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This text provides an overview of nursing informatics from the perspective of diverse experts in the field, with a focus on nursing informatics and the Foundation of Knowledge model. We want our readers and students to focus on the relationship of knowledge to informatics and to embrace and maintain the caring functions of nursing—messages all too often lost in the romance with technology. We hope you enjoy the text!

Authors’ Note

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Contributors

Ida Androwich, PhD, RN, BC, FAAN Loyola University Chicago School of Nursing Maywood, IL

Emily Barey, MSN, RN Director of Nursing Informatics Epic Systems Corporation Madison, WI

Lisa Reeves Bertin, BS, EMBA Pennsylvania State University Sharon, PA

Brett Bixler, PhD Pennsylvania State University University Park, PA

Jennifer Bredemeyer, RN Loyola University Chicago School of Nursing Skokie, IL

Steven Brewer, PhD Assistant Professor, Administration of Justice Pennsylvania State University Sharon, PA

Sylvia M. DeSantis, MA Pennsylvania State University University Park, PA

Judith Effken, PhD, RN, FACMI University of Arizona College of Nursing Tucson, AZ

Nedra Farcus, MSN, RN Retired from Pennsylvania State University, Altoona Altoona, PA

Kathleen M. Gialanella, JD, RN, LLM Law Offices Westfield, NJ Associate Adjunct Professor Teachers College, Columbia University New York, NY Adjunct Professor Seton Hall University, College of Nursing &

School of Law South Orange & Newark, NJ

Denise Hammel-Jones, MSN, RN-BC, CLSSBB Greencastle Associates Consulting Malvern, PA

Nicholas Hardiker, PhD, RN Senior Research Fellow University of Salford School of Nursing & Midwifery Salford, UK

Glenn Johnson, MLS Pennsylvania State University University Park, PA

June Kaminski, MSN, RN Kwantlen University College Surrey, British Columbia, Canada

Julie Kenney, MSN, RNC-OB Clinical Analyst Advocate Health Care Oak Brook, IL

Margaret Ross Kraft, PhD, RN Loyola University Chicago School of Nursing Maywood, IL

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Wendy L. Mahan, PhD, CRC, LPC Pennsylvania State University University Park, PA

Heather McKinney, PhD Pennsylvania State University University Park, PA

Nickolaus Miehl, MSN, RN Oregon Health Sciences University Monmouth, OR

Lynn M. Nagle, PhD, RN Assistant Professor University of Toronto Toronto, Ontario, Canada

Ramona Nelson, PhD, RN-BC, FAAN, ANEF Professor Emerita, Slippery Rock University President, Ramona Nelson Consulting Pittsburgh, PA

Nancy Staggers, PhD, RN, FAAN Professor, Informatics University of Maryland Baltimore, MD

Jeff Swain Instructional Designer Pennsylvania State University University Park, PA

Denise D. Tyler, MSN/MBA, RN-BC Implementation Specialist Healthcare Provider, Consulting ACS, a Xerox Company Dearborn, MI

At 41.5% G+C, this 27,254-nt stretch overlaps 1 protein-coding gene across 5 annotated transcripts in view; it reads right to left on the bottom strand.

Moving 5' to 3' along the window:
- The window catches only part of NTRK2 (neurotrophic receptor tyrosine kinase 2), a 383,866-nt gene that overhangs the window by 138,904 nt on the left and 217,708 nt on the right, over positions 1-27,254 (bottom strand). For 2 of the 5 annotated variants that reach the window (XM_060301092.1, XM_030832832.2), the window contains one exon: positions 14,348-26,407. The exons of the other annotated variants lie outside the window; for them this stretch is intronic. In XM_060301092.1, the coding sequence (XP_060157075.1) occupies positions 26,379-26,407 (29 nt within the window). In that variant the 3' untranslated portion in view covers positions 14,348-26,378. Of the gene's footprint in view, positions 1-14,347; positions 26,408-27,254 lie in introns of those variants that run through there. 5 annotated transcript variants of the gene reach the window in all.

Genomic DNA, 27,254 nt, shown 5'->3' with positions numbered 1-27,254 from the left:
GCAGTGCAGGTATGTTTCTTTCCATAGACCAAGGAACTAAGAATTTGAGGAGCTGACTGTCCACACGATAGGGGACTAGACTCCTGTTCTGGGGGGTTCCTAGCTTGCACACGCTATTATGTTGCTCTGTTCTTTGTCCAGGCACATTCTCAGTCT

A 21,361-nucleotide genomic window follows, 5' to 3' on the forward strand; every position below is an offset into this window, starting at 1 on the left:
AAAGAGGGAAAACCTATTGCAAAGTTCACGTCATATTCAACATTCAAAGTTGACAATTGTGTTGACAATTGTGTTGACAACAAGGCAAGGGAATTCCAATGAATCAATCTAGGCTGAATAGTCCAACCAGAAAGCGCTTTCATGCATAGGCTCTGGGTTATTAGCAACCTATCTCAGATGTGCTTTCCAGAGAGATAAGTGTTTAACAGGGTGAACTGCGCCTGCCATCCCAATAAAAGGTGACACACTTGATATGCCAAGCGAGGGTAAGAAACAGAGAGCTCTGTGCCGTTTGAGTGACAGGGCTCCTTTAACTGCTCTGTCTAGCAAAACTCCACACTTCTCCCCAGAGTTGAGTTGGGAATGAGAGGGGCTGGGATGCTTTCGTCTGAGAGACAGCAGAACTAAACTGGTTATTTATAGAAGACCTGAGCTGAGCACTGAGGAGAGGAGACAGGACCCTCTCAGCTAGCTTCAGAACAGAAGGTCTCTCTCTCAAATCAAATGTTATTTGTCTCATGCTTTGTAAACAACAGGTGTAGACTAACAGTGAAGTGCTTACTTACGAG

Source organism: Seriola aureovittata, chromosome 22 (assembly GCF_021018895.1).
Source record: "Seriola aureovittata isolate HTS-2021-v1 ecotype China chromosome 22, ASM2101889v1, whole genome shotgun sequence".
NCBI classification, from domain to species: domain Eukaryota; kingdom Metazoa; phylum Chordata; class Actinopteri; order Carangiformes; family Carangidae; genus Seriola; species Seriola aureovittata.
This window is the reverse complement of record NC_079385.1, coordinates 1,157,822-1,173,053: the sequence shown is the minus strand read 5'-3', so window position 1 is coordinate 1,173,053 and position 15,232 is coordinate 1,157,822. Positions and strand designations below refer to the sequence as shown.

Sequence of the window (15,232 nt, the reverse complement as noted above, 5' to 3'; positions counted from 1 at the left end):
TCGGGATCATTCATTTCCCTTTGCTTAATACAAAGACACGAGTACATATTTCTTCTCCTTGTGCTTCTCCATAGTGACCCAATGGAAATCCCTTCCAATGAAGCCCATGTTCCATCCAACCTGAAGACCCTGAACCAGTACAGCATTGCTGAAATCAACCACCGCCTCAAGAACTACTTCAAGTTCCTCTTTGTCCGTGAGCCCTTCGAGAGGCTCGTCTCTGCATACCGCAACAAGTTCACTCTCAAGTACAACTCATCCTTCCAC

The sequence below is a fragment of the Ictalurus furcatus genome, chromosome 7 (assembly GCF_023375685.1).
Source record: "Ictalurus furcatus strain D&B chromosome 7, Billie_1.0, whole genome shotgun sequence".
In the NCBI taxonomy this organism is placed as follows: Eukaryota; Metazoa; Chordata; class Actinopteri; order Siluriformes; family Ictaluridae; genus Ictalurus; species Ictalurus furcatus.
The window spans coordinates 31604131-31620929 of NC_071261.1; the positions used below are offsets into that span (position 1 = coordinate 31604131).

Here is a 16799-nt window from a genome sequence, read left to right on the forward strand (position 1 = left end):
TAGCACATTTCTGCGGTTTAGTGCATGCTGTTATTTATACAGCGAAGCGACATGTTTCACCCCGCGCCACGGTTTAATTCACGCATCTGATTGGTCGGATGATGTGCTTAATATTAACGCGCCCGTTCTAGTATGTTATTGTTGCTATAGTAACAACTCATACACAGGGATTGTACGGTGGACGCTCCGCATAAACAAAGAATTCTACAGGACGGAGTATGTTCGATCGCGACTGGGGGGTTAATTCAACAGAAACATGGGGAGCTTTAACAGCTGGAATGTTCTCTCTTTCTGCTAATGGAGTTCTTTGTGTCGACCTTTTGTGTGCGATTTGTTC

The Editors also acknowledge the work of the following first edition contributors (original contributions edited by McGonigle and Mastrian for second edition):

Kathleen Albright, BA, RN Strategic Account Manager at GE Healthcare Philadelphia, PA

Schuyler F. Hoss, BA Northwest Healthcare Management Vancouver, WA

Audrey Kinsella, MA, MS Information for Tomorrow Telehealth Planning Services Asheville, NC

Peter J. Murray, PhD, RN, FBCS Coachman’s Cottage Nocton, Lincoln, UK

Susan M. Paschke, MSN, RN The Cleveland Clinic Cleveland, OH

Sheldon Prial, RPH, BS Pharmacy Sheldon Prial Consultance Melbourne, FL

Jackie Ritzko Pennsylvania State University Hazelton, PA

Marianela Zytkowsi, MSN, RN The Cleveland Clinic Cleveland, OH

xxii Contributors

 

 

section i

Building Blocks of Nursing Informatics Chapter 1 Nursing Science and the Foundation of Knowledge

Chapter 2 Introduction to Information, Information Science, and Information Systems

Chapter 3 Computer Science and the Foundation of Knowledge Model

Chapter 4 Introduction to Cognitive Science and Cognitive Informatics

Chapter 5 Ethical Applications of Informatics

 

 

Nursing professionals are information-dependent knowledge workers. As health care continues to evolve in an increasingly competitive information marketplace, professionals—that is, the knowledge workers—must be well prepared to make significant contributions by harnessing appropriate and timely information. Nurs- ing informatics (NI), a product of the scientific synthesis of information in nursing, encompasses concepts from computer science, cognitive science, information science, and nursing science. NI continues to evolve as more and more professionals access, use, and develop the information, computer, and cognitive sciences necessary to advance nursing science for the betterment of patients and the profession. Regard- less of their future roles in the healthcare milieu, it is clear that nurses need to understand the ethical application of computer, information, and cognitive sciences to advance nursing science.

To implement NI, one must view it from the perspective of both the current healthcare delivery system and specific, individual organizational needs, while antici- pating and creating future applications in both the healthcare system and the nursing profession. Nursing professionals should be expected to discover opportunities to use NI, participate in the design of solutions, and be challenged to identify, develop, evaluate, modify, and enhance applications to improve patient care. This text is designed to provide the reader with the information and knowledge needed to meet this expectation.